My father come from Poland after World War II. Grade 3 education and the shirt on his back. My mother basically the same. Long story short Germans had forced them out of their ancestral homes. They abandoned Europe and crossed the Atlantic, meeting and marrying on this side of the pond.
My father was a steel worker and my Mother stayed home when I and then my sister came along. My father was able to buy a house with two small apartments upstairs. The mortgage was a fixed rate for thirty years. He never needed to renegotiate. the rents paid for the mortgage, real estate taxes and utilities.
We had one car at a time. A Pontiac Laurentian which we drove until it fell apart. Holidays were modest but enjoyable. We rented motels with kitchen efficiencies and made are own meals. When colour TV’s came out it was years before we got one.
I and my sister had good clothes on our backs and food on table. Polish households ate meat and didn’t skimp. No take out or delivery. Everything was in the fridge. If we needed something for school it was bought right away. Study desk, encyclopedia, globes, books, pencils the whole bit.
My father had a fully funded pension. He never heard that the employer wasn’t able to make contributions. It always seemed OK. On Sundays he would wear a suit to go to church. All the working guys would wear suits. They all looked like a million bucks. Styles were better then. Mothers look well dressed as well.
I and my sister finished university without crippling student debts. We stayed at home and worked during the summer and part-time jobs.
I started well-educated, no trauma from war, healthy and no debts.
I could not buy a house with a 30 year fixed mortgage. the deal just did not exist. The rates were always a crap shoot. Both my wife and I had to work. We could not afford a house otherwise. You end up with two cars and the expenses that go with it.
I have had to change jobs a few time. Sometimes to manage my career and get something better. Sometimes because my idiot employer could not stay in business despite my best efforts. Lots of my friends had the same experience. My wife could stay home for a few years until the kids were school age. But the middle class squeeze was on. After school care costs were significant until they were old enough to be latch key kids.
The cars did not seem to last as long and I think I spent more time in garages than my father did. For that matter the appliances and TV sets also seemed to wear out way faster and very soon it’s not worth repairing. gas and groceries are way more expensive even though I’m pretty sure my car is more fuel-efficient than my fathers old Pontiac.
I spend more time commuting and listening to radio shows telling me how bad commuter traffic is. Wife never seemed to have a job were we could car pool. Mass transit is expensive, exhausting and just not convenient. Sometimes when wife and I were too tired to make supper we would spend a fortune on junky quick service food which probably didn’t help my health. My kids got a cheap plastic toy that seemed to make them happy. Then we would buy a DVD featuring the plastic figure. The DVD would cost the same as the junk food but at least we could watch it a few times on our brand new VCR with ever-changing technology. Can’t remember how many VCR’s and Blu Ray’s I’ve owned.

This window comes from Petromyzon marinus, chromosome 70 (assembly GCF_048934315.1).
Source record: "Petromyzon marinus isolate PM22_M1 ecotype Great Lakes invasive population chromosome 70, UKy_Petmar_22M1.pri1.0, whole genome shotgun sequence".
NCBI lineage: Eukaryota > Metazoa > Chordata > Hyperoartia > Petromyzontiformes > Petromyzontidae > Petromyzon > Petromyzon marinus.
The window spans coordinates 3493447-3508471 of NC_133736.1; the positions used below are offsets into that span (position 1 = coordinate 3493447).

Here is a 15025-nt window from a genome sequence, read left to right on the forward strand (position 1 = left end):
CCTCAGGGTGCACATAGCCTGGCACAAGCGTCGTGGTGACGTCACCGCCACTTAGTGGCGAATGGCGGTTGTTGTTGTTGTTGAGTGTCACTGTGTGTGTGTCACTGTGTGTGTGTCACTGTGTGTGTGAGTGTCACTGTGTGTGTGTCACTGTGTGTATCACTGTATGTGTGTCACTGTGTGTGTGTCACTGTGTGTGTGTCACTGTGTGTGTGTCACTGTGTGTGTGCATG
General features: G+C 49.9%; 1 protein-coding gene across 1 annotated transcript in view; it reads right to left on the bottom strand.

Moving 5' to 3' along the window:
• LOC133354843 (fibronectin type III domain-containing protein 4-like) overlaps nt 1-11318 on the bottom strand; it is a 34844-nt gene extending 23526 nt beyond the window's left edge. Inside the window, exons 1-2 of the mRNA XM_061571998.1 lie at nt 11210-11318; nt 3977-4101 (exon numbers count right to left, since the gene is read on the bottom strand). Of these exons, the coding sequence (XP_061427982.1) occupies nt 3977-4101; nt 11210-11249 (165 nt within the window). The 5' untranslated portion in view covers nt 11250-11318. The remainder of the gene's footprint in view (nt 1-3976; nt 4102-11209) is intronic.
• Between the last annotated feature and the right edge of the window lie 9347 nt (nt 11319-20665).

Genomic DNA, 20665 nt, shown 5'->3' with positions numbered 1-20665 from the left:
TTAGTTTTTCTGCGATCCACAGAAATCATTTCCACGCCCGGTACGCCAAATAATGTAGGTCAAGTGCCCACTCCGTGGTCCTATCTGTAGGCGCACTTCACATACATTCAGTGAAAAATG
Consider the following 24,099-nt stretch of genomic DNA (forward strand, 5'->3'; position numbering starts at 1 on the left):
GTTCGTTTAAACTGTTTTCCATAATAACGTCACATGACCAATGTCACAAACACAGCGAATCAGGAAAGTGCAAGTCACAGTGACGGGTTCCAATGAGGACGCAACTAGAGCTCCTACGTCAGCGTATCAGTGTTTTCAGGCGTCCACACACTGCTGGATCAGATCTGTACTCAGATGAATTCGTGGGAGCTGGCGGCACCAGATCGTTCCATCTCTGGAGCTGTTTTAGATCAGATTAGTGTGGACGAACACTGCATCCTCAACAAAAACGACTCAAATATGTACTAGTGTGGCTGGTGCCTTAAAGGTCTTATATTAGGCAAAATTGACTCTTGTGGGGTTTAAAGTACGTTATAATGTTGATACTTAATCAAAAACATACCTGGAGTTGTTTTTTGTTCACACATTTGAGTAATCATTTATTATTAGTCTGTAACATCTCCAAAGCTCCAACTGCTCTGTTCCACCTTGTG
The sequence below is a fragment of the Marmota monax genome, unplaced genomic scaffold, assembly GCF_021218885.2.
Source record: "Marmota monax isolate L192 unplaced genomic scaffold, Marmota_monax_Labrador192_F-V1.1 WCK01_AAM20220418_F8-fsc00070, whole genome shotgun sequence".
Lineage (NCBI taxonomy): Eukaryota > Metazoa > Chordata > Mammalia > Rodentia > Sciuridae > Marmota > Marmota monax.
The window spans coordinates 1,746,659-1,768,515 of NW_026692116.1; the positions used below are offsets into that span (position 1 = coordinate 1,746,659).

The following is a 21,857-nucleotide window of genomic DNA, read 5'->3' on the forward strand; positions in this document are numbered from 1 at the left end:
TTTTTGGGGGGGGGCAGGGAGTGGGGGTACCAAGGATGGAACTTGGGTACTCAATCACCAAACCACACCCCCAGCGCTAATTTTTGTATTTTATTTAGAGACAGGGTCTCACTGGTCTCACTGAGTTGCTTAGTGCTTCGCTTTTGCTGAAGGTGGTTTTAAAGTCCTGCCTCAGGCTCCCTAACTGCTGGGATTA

Had wonderful kids and got them educated without debt. The drug problem did not knock on our door but a few neighbours had problems. Good people just bad luck. Now daughter and son-in law both have to work. Daughter cannot stay a home past maternity leave. Childcare expenses are like another mortgage payment. Commuting costs are ridiculous.
I keep hearing about the underprivileged and how we have to help. I’m taxed like crazy. Every time I drive through a poorer part of town I marvel at the really nice cars that they supposedly can’t afford. Everyone seems to be wearing the latest fashions.
I try not to shop at Wal-Mart. They import cheap stuff and helped destroy manufacturing in North America not to mention gutted a lot of inner city neighbourhoods. I keep being reminded that Wal-Mart is a great dividend paying stock and that’s good for retirement. Does make sense right now.
We now have fourth generation welfare. Unwed uneducated mothers bringing helpless babies into the world and perpetuating a stupid cycle of poverty all the while nicely dressed and driving decent cars. Useless fathers who feel no shame or obligation.
I’ve tried to hire some of these guys. They say they finished school. But they cannot read or write. Not properly at least. They can play computer games but can’t give me a spread sheet on where the problem lies. Most of them can’t do the arithmetic on their pay cheque. You know gross earnings less deductions for taxes, social security and benefits equals take home. No one brings lunch from home and everyone has a big screen TV. No one makes enough money.
Most of my friends are divorced. A few guys from high school did very well. A little hazy on the details of where they work but they seem to have lots of cash. Divorce did not create wealth and you have to cover the same ground again.
All in all I’ve done fairly well. But I feel like one of the few remaining survivors after an epic battle. Lots of fallen bodies and destruction.
We aren’t paying our way as a modern society. Foreign economies are eating our lunch. Their agendas conflict with ours. Most western Governments at all levels are heavily in debt. The middle class is too small to be squeezed any further. The 1% is nimble enough to move around. The reality is lots of the 1% made their money because of western problems and then bought fancy Condo’s in New York and London.
We argue about taxes and health care and infrastructure. The real infrastructure we need are working people who are not trapped in economic minefields.
George Gutowski writes from a caveat emptor perspective. Follow him on Twitter @financialskepti